Since the first factory press was made over 200 years ago, factory presses have been a pivotal part of fabrication, assembly, and manufacturing processes. Many different types of presses have since been designed and used for different applications. Let’s take a look at the different types of factory presses.
What Are The Different Types of Factory Presses?
There are many different types of factory presses, and many different configurations for different jobs. Some presses provide up to 80,000 tons of force, while others provide a few pounds of force. Some factory presses require manual force, others use compressed air, others use compressed fluid, and some use a combination of technologies. Within each of these categories, there are also many variations. In this blog post, we’ll cover the main types of factory presses, and how they work.
Manual presses, also called Arbor presses, were the first factory press used, and many manual presses are still used today. Manual presses require an operator to use a lever to active the press. A series of gears in the press increases the force many times. Some modern manual presses use pneumatics or electronics to increase the force further, and make the functionality easier on the operator.
Manual presses are used for many different applications. This might include bending, piercing, assembly, riveting, and more. Manual presses can apply several hundred pounds of force, with some models applying up to 6 tons (4,000 lbs) of force. Manual presses are relatively affordable compared to other models, but they often pose ergonomic hazards to operators.
Hydraulic presses are some of the most powerful presses on the market today. These types of presses use an electrically driven motor to control hydraulic oil inside a cylinder and deliver smooth and consistent force throughout the press stroke. Hydraulic presses can create hundreds of tons of force and accomplish some of the most demanding jobs. This is ideal for working with especially tough metals or completing big jobs, though this amount of force generally isn’t necessary for most operations.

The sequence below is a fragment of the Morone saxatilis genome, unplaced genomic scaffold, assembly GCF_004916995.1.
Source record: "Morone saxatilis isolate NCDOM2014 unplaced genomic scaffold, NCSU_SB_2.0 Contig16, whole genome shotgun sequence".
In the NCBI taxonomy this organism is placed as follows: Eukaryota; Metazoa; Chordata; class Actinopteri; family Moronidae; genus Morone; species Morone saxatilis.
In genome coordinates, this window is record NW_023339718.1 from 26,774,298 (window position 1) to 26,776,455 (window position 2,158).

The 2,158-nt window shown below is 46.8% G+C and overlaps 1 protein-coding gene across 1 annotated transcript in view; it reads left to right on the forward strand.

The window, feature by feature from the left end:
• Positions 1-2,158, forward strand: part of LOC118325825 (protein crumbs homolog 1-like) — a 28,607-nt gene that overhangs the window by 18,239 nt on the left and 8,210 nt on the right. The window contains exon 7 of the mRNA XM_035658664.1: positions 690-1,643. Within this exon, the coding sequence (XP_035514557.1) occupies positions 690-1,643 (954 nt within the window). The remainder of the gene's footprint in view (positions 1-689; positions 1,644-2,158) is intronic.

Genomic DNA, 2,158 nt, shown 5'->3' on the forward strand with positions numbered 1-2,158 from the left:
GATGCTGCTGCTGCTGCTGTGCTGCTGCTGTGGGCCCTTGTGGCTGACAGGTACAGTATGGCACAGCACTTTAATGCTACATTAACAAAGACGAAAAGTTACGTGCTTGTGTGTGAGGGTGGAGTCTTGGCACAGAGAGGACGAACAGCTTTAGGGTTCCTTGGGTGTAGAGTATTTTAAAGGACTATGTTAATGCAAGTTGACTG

Though they create a great deal of force, hydraulic presses have a larger footprint, require a higher voltage power source, and typically demand a stricter, more complex maintenance schedule. Additional personal protection equipment may be required, depending on your application or factory standards. These are all things to consider when determining if a hydraulic press is right for your application.
Pneumatic presses, or air presses, use compressed air to create force. These types of presses can create a significant amount of force, though the maximum force they can generate is typically lower than that of a hydraulic press. However, there is significant overlap between smaller hydraulic presses and many larger pneumatic presses.
Pneumatic presses are available in a variety of sizes and models, including models that are mobile and others that are fixed. For this reason, pneumatic presses are highly versatile, and helpful for a variety of different tasks and industries.
Hydropneumatic presses, or air over oil presses, combine both hydraulic and pneumatic technology. These types of presses can generate a great deal of force. The combination of technologies not only amplifies the force, but also reduces the amount of maintenance required. Like purely pneumatic options, hydropneumatic presses are less maintenance-intensive than hydraulic presses.
These presses are also highly versatile. They may be configured as benchtop or floor model designs which allows them to fit into many different shop and factory settings. With many different levels of force, hydropneumatic presses can also perform a variety of tasks across many different industries.
These are the main types of factory presses or industrial presses. Within these categories there are many different power levels and unique configurations that can make a particular job easier, faster, safer, and more efficient. Choosing the right press will help make individual jobs and your overall production more efficient and cost-effective.